Talks: Open Source Industrial Control: Turning 2,800 Tons of Metal with Python and Flask

Saturday - May 18th, 2024 4:15 p.m.-4:45 p.m. in Hall C

Presented by:


This is a story of how Python can fit into the physical world around us. It is a story of system design and product development. It is a tale of great breadth, covering distributed computing, custom printed circuits, electromagnetism, some of the largest hydropower generators in the world, and the software and hardware that brings this all together. This tale covers several years of research and development, culminating in a cyber physical system built on open-source software and easily attainable off-the-shelf products and components.

The Bureau of Reclamation is the 2nd largest hydropower generator in the United States and operates 53 hydroelectric plants with 14.7 gigawatts of installed capacity. On average, Reclamation plants generate 40 billion kilowatt hours of electricity annually. It takes a large fleet of rotating machines (generators and pumps) across the western United States to produce this much electricity, and operations and maintenance of this fleet is a significant part of Reclamation’s annual budget.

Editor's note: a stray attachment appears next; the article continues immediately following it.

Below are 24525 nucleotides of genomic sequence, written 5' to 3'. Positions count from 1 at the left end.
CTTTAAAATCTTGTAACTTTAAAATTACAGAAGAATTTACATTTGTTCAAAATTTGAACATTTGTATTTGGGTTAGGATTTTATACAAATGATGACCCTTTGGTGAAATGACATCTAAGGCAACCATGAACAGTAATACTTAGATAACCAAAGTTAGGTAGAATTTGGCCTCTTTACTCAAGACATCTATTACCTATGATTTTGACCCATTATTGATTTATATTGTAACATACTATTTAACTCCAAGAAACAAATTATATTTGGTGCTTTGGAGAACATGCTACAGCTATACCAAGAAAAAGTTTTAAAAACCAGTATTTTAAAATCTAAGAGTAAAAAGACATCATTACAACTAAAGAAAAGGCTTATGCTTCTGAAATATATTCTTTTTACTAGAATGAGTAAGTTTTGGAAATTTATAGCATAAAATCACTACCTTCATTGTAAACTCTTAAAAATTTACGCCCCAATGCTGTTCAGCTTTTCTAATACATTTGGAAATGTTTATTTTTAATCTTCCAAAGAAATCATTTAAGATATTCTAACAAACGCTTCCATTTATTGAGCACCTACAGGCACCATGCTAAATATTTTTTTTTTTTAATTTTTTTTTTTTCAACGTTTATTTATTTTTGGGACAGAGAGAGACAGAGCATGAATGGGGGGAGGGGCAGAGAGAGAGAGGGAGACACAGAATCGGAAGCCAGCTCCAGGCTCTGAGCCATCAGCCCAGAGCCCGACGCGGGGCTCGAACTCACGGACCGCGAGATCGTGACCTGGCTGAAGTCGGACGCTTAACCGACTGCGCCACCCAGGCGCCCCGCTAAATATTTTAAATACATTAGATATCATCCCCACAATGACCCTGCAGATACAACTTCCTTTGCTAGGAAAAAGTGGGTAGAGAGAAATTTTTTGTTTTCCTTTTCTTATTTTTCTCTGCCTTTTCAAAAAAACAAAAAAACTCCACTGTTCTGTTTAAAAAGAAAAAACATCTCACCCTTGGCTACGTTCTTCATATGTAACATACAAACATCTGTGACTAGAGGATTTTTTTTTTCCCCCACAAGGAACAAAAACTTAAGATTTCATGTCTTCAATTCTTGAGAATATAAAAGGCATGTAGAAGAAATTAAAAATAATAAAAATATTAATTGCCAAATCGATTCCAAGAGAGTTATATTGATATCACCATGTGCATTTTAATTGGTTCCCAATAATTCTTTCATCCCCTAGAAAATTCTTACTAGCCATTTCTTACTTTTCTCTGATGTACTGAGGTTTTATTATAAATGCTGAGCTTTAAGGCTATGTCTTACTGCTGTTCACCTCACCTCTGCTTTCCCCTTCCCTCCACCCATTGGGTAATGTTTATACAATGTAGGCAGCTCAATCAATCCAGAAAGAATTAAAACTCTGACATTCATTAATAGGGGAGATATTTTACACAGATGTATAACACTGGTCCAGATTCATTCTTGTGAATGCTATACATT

During routine diagnostic and maintenance tasks, it is often necessary to slowly and precisely turn a machine’s rotor to make measurements at various rotational positions. This was previously done with many personnel climbing into the machine and pushing (or, for very large machines, complicated crane maneuvers). This is dangerous, inefficient, and lacks precision.

With custom software and intelligent system design, we have developed a modular system that can easily scale to turn even our largest machines with the click of a button. The software can track the machine’s rotational position in real time to one thousandth of a degree and can easily expand to accommodate future diagnostic test methods. What once put personnel at risk and potentially took days to carry out can now be done in hours with little to no risk to personnel.